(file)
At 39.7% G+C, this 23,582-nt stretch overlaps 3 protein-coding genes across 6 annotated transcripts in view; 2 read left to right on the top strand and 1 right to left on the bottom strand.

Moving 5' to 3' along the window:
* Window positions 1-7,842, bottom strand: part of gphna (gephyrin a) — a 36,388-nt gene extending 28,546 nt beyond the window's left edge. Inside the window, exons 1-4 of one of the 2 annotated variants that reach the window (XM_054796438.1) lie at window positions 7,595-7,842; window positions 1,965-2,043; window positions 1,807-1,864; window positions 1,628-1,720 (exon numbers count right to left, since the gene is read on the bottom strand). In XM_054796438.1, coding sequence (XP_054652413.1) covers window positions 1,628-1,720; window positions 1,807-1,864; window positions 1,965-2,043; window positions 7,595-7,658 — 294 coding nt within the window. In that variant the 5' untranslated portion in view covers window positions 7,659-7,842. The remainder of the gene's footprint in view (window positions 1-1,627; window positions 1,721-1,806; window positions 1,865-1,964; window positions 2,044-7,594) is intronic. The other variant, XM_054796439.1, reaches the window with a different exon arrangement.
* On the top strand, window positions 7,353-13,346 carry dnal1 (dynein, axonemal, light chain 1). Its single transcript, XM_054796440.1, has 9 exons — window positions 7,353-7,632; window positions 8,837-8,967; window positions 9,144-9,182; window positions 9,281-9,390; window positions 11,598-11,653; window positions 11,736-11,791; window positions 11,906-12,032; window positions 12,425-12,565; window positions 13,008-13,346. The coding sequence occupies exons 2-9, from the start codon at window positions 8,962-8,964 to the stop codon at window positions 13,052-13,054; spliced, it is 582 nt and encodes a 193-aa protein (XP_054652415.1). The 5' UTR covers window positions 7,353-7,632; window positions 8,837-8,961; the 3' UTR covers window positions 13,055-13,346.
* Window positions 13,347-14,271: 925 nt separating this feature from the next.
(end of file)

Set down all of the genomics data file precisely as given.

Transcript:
At 39.7% G+C, this 23,582-nt stretch overlaps 3 protein-coding genes across 6 annotated transcripts in view; 2 read left to right on the top strand and 1 right to left on the bottom strand.

Moving 5' to 3' along the window:
* Window positions 1-7,842, bottom strand: part of gphna (gephyrin a) — a 36,388-nt gene extending 28,546 nt beyond the window's left edge. Inside the window, exons 1-4 of one of the 2 annotated variants that reach the window (XM_054796438.1) lie at window positions 7,595-7,842; window positions 1,965-2,043; window positions 1,807-1,864; window positions 1,628-1,720 (exon numbers count right to left, since the gene is read on the bottom strand). In XM_054796438.1, coding sequence (XP_054652413.1) covers window positions 1,628-1,720; window positions 1,807-1,864; window positions 1,965-2,043; window positions 7,595-7,658 — 294 coding nt within the window. In that variant the 5' untranslated portion in view covers window positions 7,659-7,842. The remainder of the gene's footprint in view (window positions 1-1,627; window positions 1,721-1,806; window positions 1,865-1,964; window positions 2,044-7,594) is intronic. The other variant, XM_054796439.1, reaches the window with a different exon arrangement.
* On the top strand, window positions 7,353-13,346 carry dnal1 (dynein, axonemal, light chain 1). Its single transcript, XM_054796440.1, has 9 exons — window positions 7,353-7,632; window positions 8,837-8,967; window positions 9,144-9,182; window positions 9,281-9,390; window positions 11,598-11,653; window positions 11,736-11,791; window positions 11,906-12,032; window positions 12,425-12,565; window positions 13,008-13,346. The coding sequence occupies exons 2-9, from the start codon at window positions 8,962-8,964 to the stop codon at window positions 13,052-13,054; spliced, it is 582 nt and encodes a 193-aa protein (XP_054652415.1). The 5' UTR covers window positions 7,353-7,632; window positions 8,837-8,961; the 3' UTR covers window positions 13,055-13,346.
* Window positions 13,347-14,271: 925 nt separating this feature from the next.